"Danny's principles were steadfast: He never accepted an opinion at face value nor submitted to those who tried to silence or pressure him, regardless of their power or nationality. All of this can be seen in the work he has produced over the last 12 years as a reporter for the Wall Street Journal. A video has been produced of him forced to read a statement and then showing him dead and stabbed in the most cruel and cowardly manner.

"From this act of barbarism, terrorists expect all of us to bow our heads and retreat as victims forever threatened by their ruthlessness. What terrorists forget is that they may seize the life of an innocent man or the lives of many innocent people as they did on September 11, but they cannot claim the spirit or faith of individual human beings.

"The terrorists who say they killed my husband may have taken his life, but they did not take his spirit. Danny is my life. They may have taken my life, but they did not take my spirit.

"I promise you that the terrorists did not defeat my husband no matter what they did to him, nor did they succeed in seizing his dignity or value as a human being. As his wife, I feel proud of Danny. I trust that ourstruggle will ultimately serve the greater purpose of resisting those evil people casting a shadow upon our world.

"This responsibility rests with each one of us no matter our age, our gender, our nationality, our religion. No individual alone will be able to fight terrorism. No state alone will be able to wage this battle. We needto overcome cultural and religious differences, motivating our governments to work hand in hand with each other, perhaps in an unprecedented way.

"I think we are now all aware that terror is not a problem facing one country alone, not Pakistan, not the United States. It is the worldwide responsibility of governments and we as journalists, professionals of allkinds and human beings -- mothers and fathers, daughters and sons. We are all going to need courage and commitment. Let us inspire each other to goodness.

"Revenge would be easy, but it is far more valuable in my opinion to address this problem of terrorism with enough honesty to question our own responsibility as nations and as individuals for the rise of terrorism.

"My own courage arises from two facts. One is that throughout this ordeal I have been surrounded by people of amazing value. This helps me trust that humanism ultimately will prevail. My other hope now -- in my seventh month of pregnancy -- is that I will be able to tell our son that his father carried the flag to end terrorism, raising an unprecedented demand among people from all countries not for revenge but for the values we all share: love, compassion, friendship and citizenship far transcending the so-called clash of civilizations."

THE ORIGINS OF EASTER (or is it Ostara?)

Easter, the first full moon after the vernal equinox, wasn't invented to celebrate the resurrection of Jesus. Its beginnings reach back to the times when people started to plant seeds in the soil and wanted a little help from above to get a good harvest. As the days begin to grow longer than the nights, as the sun warms the soil and the rains coax the seeds to sprout, as the warmth of the sun excites the birds and the animals to mate, lay eggs and give birth, the winter worn world comes alive again.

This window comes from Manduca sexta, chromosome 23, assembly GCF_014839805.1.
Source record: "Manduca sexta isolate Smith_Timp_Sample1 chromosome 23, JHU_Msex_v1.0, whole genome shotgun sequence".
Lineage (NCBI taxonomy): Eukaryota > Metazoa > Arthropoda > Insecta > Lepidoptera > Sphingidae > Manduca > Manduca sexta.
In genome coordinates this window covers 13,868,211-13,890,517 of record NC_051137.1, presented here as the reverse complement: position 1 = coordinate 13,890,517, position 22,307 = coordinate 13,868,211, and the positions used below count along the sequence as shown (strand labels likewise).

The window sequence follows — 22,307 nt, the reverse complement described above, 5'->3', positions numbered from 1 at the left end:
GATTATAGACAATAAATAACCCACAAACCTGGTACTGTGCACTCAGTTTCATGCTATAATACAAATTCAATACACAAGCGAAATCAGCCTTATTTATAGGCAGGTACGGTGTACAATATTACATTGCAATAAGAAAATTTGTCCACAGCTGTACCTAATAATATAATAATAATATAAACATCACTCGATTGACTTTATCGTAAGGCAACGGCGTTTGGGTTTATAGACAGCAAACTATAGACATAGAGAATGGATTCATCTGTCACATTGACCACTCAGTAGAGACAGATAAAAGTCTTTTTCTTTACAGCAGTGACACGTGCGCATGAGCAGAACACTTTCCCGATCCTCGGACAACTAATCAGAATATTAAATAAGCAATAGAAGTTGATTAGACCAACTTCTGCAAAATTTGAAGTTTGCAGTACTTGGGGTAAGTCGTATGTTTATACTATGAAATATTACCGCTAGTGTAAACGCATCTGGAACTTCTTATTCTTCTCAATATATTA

Before the Roman Catholic Church expanded across Europe, people celebrated the coming of spring with pagan festivals. The remains of stored food carefully rationed all winter could be feasted upon as game and greens became more plentiful and people could move around to seek them. The name "Easter" comes from a Saxon celebration of the goddess Eastre, the goddess of fertility and the East.

In Eastern Europe, eggs have been decorated for many, many years. The art of decorating eggs today is at its highest in the Ukraine. The symbols used on these eggs can be traced back to the worship of an ancient bird goddess. Sometimes eggs were even buried with the grain with the hope of a bountiful harvest. In Hungary, a 1300 year old burial of a woman was discovered. Her skeleton had in its hand an inscribed egg.

One of the older stories celebrated before Christianity colonized the holiday was the celebration of the return of Persephone. I'd like to tell you that story now.

The story of Persephone

Zeus and Demeter were the greatest of the Greek Gods and Goddesses with awesome powers over the world. Together they had a daughter named Persephone. This goddess' lineage shown in her radiant beauty. All who saw her loved her and desired her.

One day, while Demeter and Persephone were gathering flowers in a field, the god of the underworld, Hades, rose up out of the earth on his chariot and grabbed Persephone. Before Demeter noticed what had happened, he plunged into the earth again, down, down deep into the ground to his dark kingdom.

Demeter was distraught and searched and searched the world for her wondering what had happened. Her profound sorrow caused the leaves to turn color and fall to the ground and a chill wind to blow.

Persephone was furious that she had been taken from her mother and refused to eat or drink. Hades implored her to marry him and join him to rule his dark kingdom. She spurned every overture.

When Demeter found out what had happened she cursed the ground causing it to be barren. She commanded the cold northern winds to blow over the land bringing ice and snow. Her fury knew no bounds.